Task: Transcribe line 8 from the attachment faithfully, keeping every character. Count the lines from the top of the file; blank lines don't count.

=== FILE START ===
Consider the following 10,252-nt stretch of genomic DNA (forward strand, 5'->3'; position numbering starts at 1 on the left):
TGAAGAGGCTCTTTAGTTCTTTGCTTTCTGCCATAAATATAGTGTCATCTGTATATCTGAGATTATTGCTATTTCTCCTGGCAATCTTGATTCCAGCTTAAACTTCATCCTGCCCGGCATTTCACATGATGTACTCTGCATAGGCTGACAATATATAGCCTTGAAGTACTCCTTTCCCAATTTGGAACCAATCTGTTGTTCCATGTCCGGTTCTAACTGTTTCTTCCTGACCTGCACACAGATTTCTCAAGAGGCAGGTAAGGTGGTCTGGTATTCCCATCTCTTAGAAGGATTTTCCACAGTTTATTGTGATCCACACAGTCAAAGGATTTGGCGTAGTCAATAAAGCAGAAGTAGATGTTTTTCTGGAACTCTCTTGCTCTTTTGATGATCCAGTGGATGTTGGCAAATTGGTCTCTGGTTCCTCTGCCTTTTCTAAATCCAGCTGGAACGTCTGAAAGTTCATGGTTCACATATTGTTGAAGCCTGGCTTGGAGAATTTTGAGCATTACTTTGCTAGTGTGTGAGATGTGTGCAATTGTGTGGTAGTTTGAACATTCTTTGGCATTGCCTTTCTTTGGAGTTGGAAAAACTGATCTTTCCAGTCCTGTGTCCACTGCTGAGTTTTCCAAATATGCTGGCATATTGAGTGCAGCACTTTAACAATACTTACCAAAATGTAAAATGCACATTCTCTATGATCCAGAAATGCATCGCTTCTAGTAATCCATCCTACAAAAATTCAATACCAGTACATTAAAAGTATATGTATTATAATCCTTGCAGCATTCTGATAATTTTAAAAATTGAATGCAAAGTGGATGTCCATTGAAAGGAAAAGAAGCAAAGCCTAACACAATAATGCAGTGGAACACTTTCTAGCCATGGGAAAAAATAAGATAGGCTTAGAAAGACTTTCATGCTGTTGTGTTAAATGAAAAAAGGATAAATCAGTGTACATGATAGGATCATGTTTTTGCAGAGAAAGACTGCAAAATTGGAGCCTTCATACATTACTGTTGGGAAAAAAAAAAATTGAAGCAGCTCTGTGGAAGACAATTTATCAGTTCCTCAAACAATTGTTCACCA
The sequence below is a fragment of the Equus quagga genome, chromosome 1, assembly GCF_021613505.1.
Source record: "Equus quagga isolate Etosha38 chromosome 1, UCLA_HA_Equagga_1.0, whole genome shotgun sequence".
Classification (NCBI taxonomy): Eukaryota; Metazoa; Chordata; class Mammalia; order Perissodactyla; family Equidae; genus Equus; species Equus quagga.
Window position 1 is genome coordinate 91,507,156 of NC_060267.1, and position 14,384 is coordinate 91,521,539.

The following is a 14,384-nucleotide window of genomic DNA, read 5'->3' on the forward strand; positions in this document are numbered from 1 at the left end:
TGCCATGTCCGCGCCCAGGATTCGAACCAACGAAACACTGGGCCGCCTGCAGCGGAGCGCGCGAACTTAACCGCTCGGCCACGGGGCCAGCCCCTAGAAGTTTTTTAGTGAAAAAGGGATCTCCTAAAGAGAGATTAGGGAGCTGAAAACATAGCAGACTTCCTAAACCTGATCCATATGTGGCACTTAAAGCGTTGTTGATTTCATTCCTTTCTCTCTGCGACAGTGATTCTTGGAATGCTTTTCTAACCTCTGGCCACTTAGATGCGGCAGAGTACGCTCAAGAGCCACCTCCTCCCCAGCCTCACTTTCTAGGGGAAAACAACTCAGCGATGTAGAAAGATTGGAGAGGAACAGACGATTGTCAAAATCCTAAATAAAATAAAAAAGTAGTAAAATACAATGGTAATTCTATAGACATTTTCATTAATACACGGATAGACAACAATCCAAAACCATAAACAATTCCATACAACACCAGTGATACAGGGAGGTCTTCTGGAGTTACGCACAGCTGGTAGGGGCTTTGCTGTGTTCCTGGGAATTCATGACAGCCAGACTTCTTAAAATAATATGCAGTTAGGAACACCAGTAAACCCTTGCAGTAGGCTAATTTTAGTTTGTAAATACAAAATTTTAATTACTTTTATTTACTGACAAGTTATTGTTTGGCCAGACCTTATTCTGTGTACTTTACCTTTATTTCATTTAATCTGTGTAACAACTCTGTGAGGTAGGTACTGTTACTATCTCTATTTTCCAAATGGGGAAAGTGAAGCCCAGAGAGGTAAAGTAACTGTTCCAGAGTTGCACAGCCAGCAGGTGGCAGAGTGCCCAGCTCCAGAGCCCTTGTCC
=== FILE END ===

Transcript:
TGCCATGTCCGCGCCCAGGATTCGAACCAACGAAACACTGGGCCGCCTGCAGCGGAGCGCGCGAACTTAACCGCTCGGCCACGGGGCCAGCCCCTAGAAGTTTTTTAGTGAAAAAGGGATCTCCTAAAGAGAGATTAGGGAGCTGAAAACATAGCAGACTTCCTAAACCTGATCCATATGTGGCACTTAAAGCGTTGTTGATTTCATTCCTTTCTCTCTGCGACAGTGATTCTTGGAATGCTTTTCTAACCTCTGGCCACTTAGATGCGGCAGAGTACGCTCAAGAGCCACCTCCTCCCCAGCCTCACTTTCTAGGGGAAAACAACTCAGCGATGTAGAAAGATTGGAGAGGAACAGACGATTGTCAAAATCCTAAATAAAATAAAAAAGTAGTAAAATACAATGGTAATTCTATAGACATTTTCATTAATACACGGATAGACAACAATCCAAAACCATAAACAATTCCATACAACACCAGTGATACAGGGAGGTCTTCTGGAGTTACGCACAGCTGGTAGGGGCTTTGCTGTGTTCCTGGGAATTCATGACAGCCAGACTTCTTAAAATAATATGCAGTTAGGAACACCAGTAAACCCTTGCAGTAGGCTAATTTTAGTTTGTAAATACAAAATTTTAATTACTTTTATTTACTGACAAGTTATTGTTTGGCCAGACCTTATTCTGTGTACTTTACCTTTATTTCATTTAATCTGTGTAACAACTCTGTGAGGTAGGTACTGTTACTATCTCTATTTTCCAAATGGGGAAAGTGAAGCCCAGAGAGGTAAAGTAACTGTTCCAGAGTTGCACAGCCAGCAGGTGGCAGAGTGCCCAGCTCCAGAGCCCTTGTCC